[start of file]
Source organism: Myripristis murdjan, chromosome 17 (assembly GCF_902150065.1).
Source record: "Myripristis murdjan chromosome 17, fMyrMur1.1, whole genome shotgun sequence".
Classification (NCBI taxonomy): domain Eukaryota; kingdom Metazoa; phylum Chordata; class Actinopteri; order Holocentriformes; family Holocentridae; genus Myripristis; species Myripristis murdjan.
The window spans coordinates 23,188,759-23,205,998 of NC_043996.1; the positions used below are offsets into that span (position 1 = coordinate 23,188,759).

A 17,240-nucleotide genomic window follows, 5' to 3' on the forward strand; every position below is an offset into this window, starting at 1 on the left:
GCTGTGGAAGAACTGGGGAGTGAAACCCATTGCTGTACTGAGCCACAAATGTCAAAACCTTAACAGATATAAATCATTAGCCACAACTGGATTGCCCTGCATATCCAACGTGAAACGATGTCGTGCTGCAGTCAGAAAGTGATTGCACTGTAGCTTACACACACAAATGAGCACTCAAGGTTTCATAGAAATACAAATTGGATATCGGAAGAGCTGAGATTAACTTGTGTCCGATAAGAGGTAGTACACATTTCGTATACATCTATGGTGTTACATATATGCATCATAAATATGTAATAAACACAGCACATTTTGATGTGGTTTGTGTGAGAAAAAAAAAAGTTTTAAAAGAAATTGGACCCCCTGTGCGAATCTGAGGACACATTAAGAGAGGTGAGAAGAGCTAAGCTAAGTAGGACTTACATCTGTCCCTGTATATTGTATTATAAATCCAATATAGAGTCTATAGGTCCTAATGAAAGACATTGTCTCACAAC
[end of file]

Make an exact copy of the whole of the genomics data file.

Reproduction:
Source organism: Myripristis murdjan, chromosome 17 (assembly GCF_902150065.1).
Source record: "Myripristis murdjan chromosome 17, fMyrMur1.1, whole genome shotgun sequence".
Classification (NCBI taxonomy): domain Eukaryota; kingdom Metazoa; phylum Chordata; class Actinopteri; order Holocentriformes; family Holocentridae; genus Myripristis; species Myripristis murdjan.
The window spans coordinates 23,188,759-23,205,998 of NC_043996.1; the positions used below are offsets into that span (position 1 = coordinate 23,188,759).

A 17,240-nucleotide genomic window follows, 5' to 3' on the forward strand; every position below is an offset into this window, starting at 1 on the left:
GCTGTGGAAGAACTGGGGAGTGAAACCCATTGCTGTACTGAGCCACAAATGTCAAAACCTTAACAGATATAAATCATTAGCCACAACTGGATTGCCCTGCATATCCAACGTGAAACGATGTCGTGCTGCAGTCAGAAAGTGATTGCACTGTAGCTTACACACACAAATGAGCACTCAAGGTTTCATAGAAATACAAATTGGATATCGGAAGAGCTGAGATTAACTTGTGTCCGATAAGAGGTAGTACACATTTCGTATACATCTATGGTGTTACATATATGCATCATAAATATGTAATAAACACAGCACATTTTGATGTGGTTTGTGTGAGAAAAAAAAAAGTTTTAAAAGAAATTGGACCCCCTGTGCGAATCTGAGGACACATTAAGAGAGGTGAGAAGAGCTAAGCTAAGTAGGACTTACATCTGTCCCTGTATATTGTATTATAAATCCAATATAGAGTCTATAGGTCCTAATGAAAGACATTGTCTCACAAC